Tuesday, October 14, 2014

The Last First Trip (a review)

Ground control to Major Tom.
Can you hear me, Major Tom?
You can? Good. Or bad, I mean. Bad news, that is. We have a new president.
Yup. That's the one. She's cut the NASA budget to smithereens.
Smithereens? Sorry, vernacular. It means you can't come home.
Nope, never.
That's right. Sorry, Major Tom.
Oh, yes. That's guaranteed. your wife will receive the full pension.
Uh...you're welcome. Goodbye, Major Tom.


The above conversation, or something similar, might well take place between Earth and Mars in a future installment of “Marshab”, scifi writer L. Probus's new series following teams of Earth scientists trying to develop a habitable human environment on our nearest planet neighbor. Their challenges include differences in gravity, atmosphere, soil and politics—the latter a perennial earthbound question mark for any program that depends for its success and, in some cases, its very survival on federal funding.

In the first installment, TheFirst Last Trip, we arrive with Erik and his team at a deserted post on the Angry Red Planet. The team that is supposed to greet us is nowhere to be found, pinned down by one of Mars's infamous storms, we learn. Almost as soon as we set foot in the Martian dust, our youngest teammate, Adam, plunges to his death when the crust at the edge of a cliff gives way. The first night we learn the project has been canceled. Some of the team decides to return to Earth, but Erik and several others are determined to stay and finish their work. Their hope is that a new political regime will renew interest in the Mars habitation program.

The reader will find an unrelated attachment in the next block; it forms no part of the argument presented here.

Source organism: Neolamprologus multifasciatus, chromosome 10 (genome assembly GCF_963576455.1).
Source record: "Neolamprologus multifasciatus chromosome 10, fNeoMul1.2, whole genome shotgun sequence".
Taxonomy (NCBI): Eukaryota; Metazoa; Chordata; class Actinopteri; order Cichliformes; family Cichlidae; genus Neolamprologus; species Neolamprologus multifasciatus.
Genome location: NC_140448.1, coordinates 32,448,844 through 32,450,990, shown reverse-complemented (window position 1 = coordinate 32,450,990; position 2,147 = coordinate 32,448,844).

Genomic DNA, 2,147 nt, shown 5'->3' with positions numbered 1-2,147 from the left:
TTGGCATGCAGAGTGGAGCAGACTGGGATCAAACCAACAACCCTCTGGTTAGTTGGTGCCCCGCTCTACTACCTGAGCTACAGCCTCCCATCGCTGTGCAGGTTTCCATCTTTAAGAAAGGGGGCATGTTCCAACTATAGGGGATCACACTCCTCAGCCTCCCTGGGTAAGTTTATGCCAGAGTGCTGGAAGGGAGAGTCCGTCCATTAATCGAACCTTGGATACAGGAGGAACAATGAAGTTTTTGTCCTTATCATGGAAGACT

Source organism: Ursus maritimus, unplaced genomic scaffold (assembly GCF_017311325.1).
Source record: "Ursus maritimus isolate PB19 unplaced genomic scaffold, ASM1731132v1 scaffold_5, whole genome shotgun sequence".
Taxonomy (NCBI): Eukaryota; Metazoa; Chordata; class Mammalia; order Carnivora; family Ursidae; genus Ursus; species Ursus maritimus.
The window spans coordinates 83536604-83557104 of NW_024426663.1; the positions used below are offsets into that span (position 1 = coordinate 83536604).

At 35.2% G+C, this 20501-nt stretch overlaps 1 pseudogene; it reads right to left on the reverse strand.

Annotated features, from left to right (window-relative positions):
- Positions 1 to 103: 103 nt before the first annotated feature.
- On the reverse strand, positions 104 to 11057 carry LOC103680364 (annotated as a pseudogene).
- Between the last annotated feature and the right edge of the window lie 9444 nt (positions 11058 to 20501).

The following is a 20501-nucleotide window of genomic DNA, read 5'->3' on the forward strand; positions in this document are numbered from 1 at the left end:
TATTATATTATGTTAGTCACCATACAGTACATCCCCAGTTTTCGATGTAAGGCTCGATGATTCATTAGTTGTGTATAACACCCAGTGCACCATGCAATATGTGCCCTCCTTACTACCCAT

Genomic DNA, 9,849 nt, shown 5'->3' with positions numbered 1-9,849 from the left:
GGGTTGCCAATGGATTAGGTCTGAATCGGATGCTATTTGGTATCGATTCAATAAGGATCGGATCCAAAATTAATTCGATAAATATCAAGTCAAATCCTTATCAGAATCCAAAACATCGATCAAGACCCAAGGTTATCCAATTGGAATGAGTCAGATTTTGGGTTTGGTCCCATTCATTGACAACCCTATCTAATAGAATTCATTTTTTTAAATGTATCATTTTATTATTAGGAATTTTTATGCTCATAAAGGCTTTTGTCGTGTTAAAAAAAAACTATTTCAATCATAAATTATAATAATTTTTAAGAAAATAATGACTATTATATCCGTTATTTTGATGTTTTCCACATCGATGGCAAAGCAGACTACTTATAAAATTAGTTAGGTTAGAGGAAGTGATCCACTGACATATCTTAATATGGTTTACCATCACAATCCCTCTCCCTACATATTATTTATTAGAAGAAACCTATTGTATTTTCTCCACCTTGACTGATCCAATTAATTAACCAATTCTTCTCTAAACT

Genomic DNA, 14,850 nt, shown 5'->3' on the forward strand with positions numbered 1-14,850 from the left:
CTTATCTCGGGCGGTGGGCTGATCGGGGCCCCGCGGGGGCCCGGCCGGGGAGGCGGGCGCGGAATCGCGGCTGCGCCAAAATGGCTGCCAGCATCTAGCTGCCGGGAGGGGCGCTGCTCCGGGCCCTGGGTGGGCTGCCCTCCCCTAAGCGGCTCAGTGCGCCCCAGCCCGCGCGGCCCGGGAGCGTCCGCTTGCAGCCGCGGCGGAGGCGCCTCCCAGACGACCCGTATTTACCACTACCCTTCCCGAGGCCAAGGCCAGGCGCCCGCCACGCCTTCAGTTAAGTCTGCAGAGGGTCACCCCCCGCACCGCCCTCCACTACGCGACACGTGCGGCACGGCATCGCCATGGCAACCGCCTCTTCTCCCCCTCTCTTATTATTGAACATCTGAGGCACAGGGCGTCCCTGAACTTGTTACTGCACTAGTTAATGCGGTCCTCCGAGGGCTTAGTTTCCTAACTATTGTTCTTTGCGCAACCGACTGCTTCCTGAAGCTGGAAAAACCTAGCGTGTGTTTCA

Erik is a scientist who has an aesthetic side to him, as well. He reflects on the beauty that stretches before him that first night. Gazing at the stands of prairie grass planted by the teams to create oxygen for the environmental domes future colonies would inhabit, he reflects: “They laid down in a pale bluish green against the rust red soil.
The storm had passed, and as the dome cooled, a light wind picked up the tallest stands in the distance. We would send the first data back with Amos, who could tell what it had been like to stand in the grasses of Gusev Crater. I hoped he could convey the beauty of that sunset. I knew I would not miss another one.”
Goodbye, Major Tom.

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